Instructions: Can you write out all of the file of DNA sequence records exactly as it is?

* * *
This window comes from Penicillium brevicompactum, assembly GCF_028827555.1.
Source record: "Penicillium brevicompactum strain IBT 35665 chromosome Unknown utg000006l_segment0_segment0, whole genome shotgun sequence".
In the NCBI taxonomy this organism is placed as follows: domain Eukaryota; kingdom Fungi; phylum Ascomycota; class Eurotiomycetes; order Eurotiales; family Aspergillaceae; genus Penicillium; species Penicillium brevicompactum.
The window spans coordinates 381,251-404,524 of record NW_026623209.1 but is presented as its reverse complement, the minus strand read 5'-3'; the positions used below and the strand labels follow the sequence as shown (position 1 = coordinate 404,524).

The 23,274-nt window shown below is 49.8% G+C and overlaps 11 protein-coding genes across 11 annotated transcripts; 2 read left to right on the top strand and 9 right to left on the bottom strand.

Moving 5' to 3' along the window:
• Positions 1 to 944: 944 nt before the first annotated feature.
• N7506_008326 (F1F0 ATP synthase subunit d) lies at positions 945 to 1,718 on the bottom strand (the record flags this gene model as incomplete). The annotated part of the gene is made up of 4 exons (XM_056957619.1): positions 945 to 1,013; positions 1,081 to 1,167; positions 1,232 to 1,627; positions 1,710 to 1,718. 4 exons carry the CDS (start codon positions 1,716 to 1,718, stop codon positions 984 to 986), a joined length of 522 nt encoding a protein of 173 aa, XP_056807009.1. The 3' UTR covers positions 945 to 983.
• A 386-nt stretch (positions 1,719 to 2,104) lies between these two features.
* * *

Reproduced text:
This window comes from Penicillium brevicompactum, assembly GCF_028827555.1.
Source record: "Penicillium brevicompactum strain IBT 35665 chromosome Unknown utg000006l_segment0_segment0, whole genome shotgun sequence".
In the NCBI taxonomy this organism is placed as follows: domain Eukaryota; kingdom Fungi; phylum Ascomycota; class Eurotiomycetes; order Eurotiales; family Aspergillaceae; genus Penicillium; species Penicillium brevicompactum.
The window spans coordinates 381,251-404,524 of record NW_026623209.1 but is presented as its reverse complement, the minus strand read 5'-3'; the positions used below and the strand labels follow the sequence as shown (position 1 = coordinate 404,524).

The 23,274-nt window shown below is 49.8% G+C and overlaps 11 protein-coding genes across 11 annotated transcripts; 2 read left to right on the top strand and 9 right to left on the bottom strand.

Moving 5' to 3' along the window:
• Positions 1 to 944: 944 nt before the first annotated feature.
• N7506_008326 (F1F0 ATP synthase subunit d) lies at positions 945 to 1,718 on the bottom strand (the record flags this gene model as incomplete). The annotated part of the gene is made up of 4 exons (XM_056957619.1): positions 945 to 1,013; positions 1,081 to 1,167; positions 1,232 to 1,627; positions 1,710 to 1,718. 4 exons carry the CDS (start codon positions 1,716 to 1,718, stop codon positions 984 to 986), a joined length of 522 nt encoding a protein of 173 aa, XP_056807009.1. The 3' UTR covers positions 945 to 983.
• A 386-nt stretch (positions 1,719 to 2,104) lies between these two features.